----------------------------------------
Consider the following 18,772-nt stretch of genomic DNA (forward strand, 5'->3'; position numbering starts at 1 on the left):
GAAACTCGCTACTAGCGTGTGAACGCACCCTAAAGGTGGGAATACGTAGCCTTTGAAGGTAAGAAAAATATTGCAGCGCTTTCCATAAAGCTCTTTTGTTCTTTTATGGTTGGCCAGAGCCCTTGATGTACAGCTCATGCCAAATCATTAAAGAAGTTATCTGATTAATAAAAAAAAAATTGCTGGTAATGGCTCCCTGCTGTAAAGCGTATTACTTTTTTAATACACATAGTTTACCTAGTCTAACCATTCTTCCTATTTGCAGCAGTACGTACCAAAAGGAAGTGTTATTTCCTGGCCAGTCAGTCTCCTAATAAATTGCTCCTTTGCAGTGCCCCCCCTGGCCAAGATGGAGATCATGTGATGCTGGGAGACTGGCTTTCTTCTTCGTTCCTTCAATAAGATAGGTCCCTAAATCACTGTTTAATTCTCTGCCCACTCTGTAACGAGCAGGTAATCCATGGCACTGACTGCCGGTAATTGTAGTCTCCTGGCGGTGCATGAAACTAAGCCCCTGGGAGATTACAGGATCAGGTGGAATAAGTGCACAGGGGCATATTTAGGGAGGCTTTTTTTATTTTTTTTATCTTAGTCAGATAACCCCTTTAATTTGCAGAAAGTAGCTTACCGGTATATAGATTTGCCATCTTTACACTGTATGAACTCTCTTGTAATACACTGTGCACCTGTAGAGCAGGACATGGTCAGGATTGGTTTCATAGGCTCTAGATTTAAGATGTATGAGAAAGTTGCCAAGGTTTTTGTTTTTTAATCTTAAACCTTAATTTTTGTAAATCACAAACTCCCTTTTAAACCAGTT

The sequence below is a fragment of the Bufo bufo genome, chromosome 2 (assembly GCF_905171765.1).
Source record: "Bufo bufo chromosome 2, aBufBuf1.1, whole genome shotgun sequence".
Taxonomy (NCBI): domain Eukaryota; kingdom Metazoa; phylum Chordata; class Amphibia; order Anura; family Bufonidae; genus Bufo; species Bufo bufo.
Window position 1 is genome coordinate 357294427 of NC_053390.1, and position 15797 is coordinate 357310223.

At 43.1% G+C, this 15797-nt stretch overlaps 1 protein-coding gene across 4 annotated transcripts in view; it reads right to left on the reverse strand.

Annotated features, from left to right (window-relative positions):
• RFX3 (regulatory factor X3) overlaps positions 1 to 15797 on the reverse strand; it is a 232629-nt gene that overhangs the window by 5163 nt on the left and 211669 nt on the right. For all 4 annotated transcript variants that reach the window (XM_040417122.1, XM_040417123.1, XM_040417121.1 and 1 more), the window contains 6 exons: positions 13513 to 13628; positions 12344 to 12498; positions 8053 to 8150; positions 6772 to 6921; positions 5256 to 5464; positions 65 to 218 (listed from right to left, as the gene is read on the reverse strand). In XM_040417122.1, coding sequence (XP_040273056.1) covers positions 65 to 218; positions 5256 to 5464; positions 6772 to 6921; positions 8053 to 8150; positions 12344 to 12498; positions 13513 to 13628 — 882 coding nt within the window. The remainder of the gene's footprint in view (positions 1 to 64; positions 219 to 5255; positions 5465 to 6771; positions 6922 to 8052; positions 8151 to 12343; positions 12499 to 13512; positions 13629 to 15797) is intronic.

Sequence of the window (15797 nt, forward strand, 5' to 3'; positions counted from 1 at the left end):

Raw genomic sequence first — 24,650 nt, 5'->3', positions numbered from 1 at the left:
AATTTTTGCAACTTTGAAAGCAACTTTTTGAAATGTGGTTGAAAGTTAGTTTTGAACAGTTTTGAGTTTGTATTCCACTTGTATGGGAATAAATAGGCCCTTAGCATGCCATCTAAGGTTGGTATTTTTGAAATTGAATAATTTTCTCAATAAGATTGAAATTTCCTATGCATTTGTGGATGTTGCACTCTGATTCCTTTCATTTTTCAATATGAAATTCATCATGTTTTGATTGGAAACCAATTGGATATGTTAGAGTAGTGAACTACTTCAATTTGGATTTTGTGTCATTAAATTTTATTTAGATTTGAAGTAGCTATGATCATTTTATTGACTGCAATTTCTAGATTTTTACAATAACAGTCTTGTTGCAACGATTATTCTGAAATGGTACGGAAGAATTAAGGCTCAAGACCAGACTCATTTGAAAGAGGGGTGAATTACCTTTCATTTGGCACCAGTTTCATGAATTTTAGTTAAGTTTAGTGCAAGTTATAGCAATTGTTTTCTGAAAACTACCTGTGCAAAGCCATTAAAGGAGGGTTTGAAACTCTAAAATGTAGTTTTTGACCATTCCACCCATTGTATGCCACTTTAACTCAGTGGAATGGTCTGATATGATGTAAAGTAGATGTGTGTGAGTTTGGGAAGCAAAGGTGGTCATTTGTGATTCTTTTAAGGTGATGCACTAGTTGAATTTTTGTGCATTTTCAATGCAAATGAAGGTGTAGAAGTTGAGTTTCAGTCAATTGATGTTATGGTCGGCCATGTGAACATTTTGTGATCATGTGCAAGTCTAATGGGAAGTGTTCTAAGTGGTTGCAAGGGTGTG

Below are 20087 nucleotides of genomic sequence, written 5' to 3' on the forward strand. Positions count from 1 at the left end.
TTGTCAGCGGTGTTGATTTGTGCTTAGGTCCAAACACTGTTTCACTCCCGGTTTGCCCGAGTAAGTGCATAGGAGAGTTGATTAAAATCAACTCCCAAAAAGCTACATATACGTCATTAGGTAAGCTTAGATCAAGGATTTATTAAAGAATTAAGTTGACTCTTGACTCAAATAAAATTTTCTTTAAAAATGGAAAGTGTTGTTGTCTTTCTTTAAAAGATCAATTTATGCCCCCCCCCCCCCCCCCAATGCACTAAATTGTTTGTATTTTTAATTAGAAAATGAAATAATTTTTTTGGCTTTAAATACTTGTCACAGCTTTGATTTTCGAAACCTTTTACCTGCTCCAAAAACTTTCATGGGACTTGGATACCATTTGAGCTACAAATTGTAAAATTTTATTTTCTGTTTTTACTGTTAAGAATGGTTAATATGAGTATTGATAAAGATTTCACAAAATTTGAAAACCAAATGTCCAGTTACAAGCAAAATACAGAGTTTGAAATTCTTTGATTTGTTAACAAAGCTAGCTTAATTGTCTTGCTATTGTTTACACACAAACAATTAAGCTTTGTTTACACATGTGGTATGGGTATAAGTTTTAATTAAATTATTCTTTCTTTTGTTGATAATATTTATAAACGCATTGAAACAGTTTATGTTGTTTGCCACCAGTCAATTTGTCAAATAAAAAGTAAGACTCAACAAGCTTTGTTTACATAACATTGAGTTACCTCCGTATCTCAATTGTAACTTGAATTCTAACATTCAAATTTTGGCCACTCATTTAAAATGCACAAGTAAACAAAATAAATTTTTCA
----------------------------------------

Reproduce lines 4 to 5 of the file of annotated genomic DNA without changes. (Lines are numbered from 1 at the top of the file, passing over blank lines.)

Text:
Source record: "Bufo bufo chromosome 2, aBufBuf1.1, whole genome shotgun sequence".
Taxonomy (NCBI): domain Eukaryota; kingdom Metazoa; phylum Chordata; class Amphibia; order Anura; family Bufonidae; genus Bufo; species Bufo bufo.